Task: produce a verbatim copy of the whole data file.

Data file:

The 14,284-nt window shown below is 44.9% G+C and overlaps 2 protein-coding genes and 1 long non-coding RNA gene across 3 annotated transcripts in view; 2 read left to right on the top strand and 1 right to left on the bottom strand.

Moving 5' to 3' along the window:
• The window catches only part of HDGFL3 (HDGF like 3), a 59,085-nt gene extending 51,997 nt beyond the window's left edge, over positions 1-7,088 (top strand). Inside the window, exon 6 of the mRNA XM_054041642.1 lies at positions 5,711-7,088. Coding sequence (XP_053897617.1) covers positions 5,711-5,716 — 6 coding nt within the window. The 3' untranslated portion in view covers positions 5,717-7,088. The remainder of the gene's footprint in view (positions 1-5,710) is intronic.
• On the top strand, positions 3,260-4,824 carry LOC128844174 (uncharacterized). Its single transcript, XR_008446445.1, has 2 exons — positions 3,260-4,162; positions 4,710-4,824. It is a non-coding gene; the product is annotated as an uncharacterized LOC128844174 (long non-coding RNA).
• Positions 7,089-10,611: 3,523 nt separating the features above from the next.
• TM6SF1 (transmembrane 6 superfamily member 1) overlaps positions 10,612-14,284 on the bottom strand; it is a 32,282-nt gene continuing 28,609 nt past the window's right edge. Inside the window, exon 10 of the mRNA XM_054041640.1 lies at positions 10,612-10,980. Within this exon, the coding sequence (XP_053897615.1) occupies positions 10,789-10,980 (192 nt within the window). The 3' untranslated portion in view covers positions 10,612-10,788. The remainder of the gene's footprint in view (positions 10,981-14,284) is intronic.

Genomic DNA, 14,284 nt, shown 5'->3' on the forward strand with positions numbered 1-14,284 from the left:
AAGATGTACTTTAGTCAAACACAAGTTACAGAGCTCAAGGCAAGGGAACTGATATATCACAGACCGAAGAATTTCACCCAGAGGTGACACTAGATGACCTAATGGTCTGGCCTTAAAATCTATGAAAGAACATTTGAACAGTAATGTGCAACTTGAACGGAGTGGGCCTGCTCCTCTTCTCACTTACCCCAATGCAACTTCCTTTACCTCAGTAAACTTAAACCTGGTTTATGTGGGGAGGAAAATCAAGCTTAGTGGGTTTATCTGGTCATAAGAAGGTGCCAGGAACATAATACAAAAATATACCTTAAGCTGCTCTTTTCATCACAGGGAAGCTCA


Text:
The 14,284-nt window shown below is 44.9% G+C and overlaps 2 protein-coding genes and 1 long non-coding RNA gene across 3 annotated transcripts in view; 2 read left to right on the top strand and 1 right to left on the bottom strand.

Moving 5' to 3' along the window:
• The window catches only part of HDGFL3 (HDGF like 3), a 59,085-nt gene extending 51,997 nt beyond the window's left edge, over positions 1-7,088 (top strand). Inside the window, exon 6 of the mRNA XM_054041642.1 lies at positions 5,711-7,088. Coding sequence (XP_053897617.1) covers positions 5,711-5,716 — 6 coding nt within the window. The 3' untranslated portion in view covers positions 5,717-7,088. The remainder of the gene's footprint in view (positions 1-5,710) is intronic.
• On the top strand, positions 3,260-4,824 carry LOC128844174 (uncharacterized). Its single transcript, XR_008446445.1, has 2 exons — positions 3,260-4,162; positions 4,710-4,824. It is a non-coding gene; the product is annotated as an uncharacterized LOC128844174 (long non-coding RNA).
• Positions 7,089-10,611: 3,523 nt separating the features above from the next.
• TM6SF1 (transmembrane 6 superfamily member 1) overlaps positions 10,612-14,284 on the bottom strand; it is a 32,282-nt gene continuing 28,609 nt past the window's right edge. Inside the window, exon 10 of the mRNA XM_054041640.1 lies at positions 10,612-10,980. Within this exon, the coding sequence (XP_053897615.1) occupies positions 10,789-10,980 (192 nt within the window). The 3' untranslated portion in view covers positions 10,612-10,788. The remainder of the gene's footprint in view (positions 10,981-14,284) is intronic.

Genomic DNA, 14,284 nt, shown 5'->3' on the forward strand with positions numbered 1-14,284 from the left:
AAGATGTACTTTAGTCAAACACAAGTTACAGAGCTCAAGGCAAGGGAACTGATATATCACAGACCGAAGAATTTCACCCAGAGGTGACACTAGATGACCTAATGGTCTGGCCTTAAAATCTATGAAAGAACATTTGAACAGTAATGTGCAACTTGAACGGAGTGGGCCTGCTCCTCTTCTCACTTACCCCAATGCAACTTCCTTTACCTCAGTAAACTTAAACCTGGTTTATGTGGGGAGGAAAATCAAGCTTAGTGGGTTTATCTGGTCATAAGAAGGTGCCAGGAACATAATACAAAAATATACCTTAAGCTGCTCTTTTCATCACAGGGAAGCTCA